SITE A : 330 units Mother Teresa Nagar

SITE B : 87 units Sheela Salve Nagar

SITE C : 134units Wadarwasti

SITE D : 142 units Bhatt Nagar

SITE E : 94 units Netaji Nagar

SITE 7 : 138 units Yashwant Nagar

Patterns that have evolved during time are preserved and existing social networks are respected. Neighbors remain neighbors, local remains local. The housing designs being presented give a variety of options that are chosen and arranged by the beneficiary themselves. The design is to construct the rehabilitation unit/s as individual or multiple house/s, single or multiple storied in-situ on the same footprint coverage or rearranging the hutment structures in the same cluster (with slum families consent). The design of a 270 sq ft carpet area is with two different housing topologies, having the possibilities of grouping to share walls, having individual homes or mixing options to fit the individual demands or situations and are flexible enough to adapt to most cluster arrangements.


Introducing the scheme to people Facilitator between people, NGO, Govt. Transit conflict resolution

3. NGOs

APPOINTED BY MUNICIPAL CORPORATION SPARC + CHF + MAHILA MILAN Survey : Plain table survey, biometric survey, socio economic survey. Identification of temporary and permanent structures. Preparing list of beneficiaries. Appointing architect and consultants. Approval of design - from beneficiary and Municipal Corporation. Financial strategy, estimation and people contribution. Transit, conflict resolution. Managing demand and supply. Construction supervision. Negotiation. Documentation.

4. ARCHITECTS (PRASANNA DESAI) APPOINTED BY SPARC STAGE I: Verifying surveys. STAGE II: Designing feasible building typology for the scheme. Explaining the design typology to the whole community. STAGE III: Discussing specific designs with individual beneficiaries. Icorporating suggestions and requirements in final design. STAGE IV: Preparing required sets of drawings. - Design Drawings - Revised Drawings - Municipal Drawings - Working Drawings.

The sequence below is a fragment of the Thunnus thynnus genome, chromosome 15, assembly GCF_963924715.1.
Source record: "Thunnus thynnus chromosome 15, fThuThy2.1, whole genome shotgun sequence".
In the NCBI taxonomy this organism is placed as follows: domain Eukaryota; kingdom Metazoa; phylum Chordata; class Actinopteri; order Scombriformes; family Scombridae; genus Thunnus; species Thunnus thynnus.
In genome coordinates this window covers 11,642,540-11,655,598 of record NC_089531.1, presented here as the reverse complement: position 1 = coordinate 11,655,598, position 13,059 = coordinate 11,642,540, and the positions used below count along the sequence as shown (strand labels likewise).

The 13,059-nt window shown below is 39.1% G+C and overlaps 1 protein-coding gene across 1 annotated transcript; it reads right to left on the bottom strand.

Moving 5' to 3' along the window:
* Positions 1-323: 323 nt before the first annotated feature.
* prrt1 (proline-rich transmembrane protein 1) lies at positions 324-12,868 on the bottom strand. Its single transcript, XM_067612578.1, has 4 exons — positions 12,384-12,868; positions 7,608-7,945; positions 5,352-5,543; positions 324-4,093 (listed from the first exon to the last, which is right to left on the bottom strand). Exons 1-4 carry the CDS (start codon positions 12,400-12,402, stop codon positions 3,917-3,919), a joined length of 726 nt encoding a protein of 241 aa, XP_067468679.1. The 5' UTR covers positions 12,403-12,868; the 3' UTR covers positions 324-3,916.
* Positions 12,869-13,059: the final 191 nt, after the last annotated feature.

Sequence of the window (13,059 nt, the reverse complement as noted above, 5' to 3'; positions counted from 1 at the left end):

Initiating the project Releasing funds for the project

In situ Rehabilitation scheme for Urban Poor under BSUP - JNNURM CENTR AL G OV E R NME NT Government of India, New Delhi 30% funding STATE G OV E R NME NT Government of Maharastra, Mumbai 20% funding LOC AL G OV E R NME NT Pune Municipal Corporation 20% funding

Initiating the project. Identifying slum areas. Identifying NGOs to carry out the work. Issuing work orders. Agreement with releasing funds as per stage wise development. Sanctioning the project at individual and slum level. Supervision of work during construction. Infrastructure development. De-notification : a major step towards a slum free city.

METHODOLOGY OF WORK 01. Plain table, Socio - economic and biometric surveys of the slum. 02. Classification of houses into temporary and permanent structures. 03. Identifying the beneficiaries for the scheme. 04. Introducing the scheme to the beneficiaries in community mass meetings held in the slums. 05. Approval of beneficiaries for the scheme. 06. Resolving the design for each cluster of houses in the slum, as per the initial consent from the beneficiary. 07. Opening a joint bank account by the beneficiary and Municipal Corporation.

Existing survey plan: This survey maps all the structures- residential, commercial, institutional and mixed use; in one slum. Above is the survey of Netaji Nagar slum.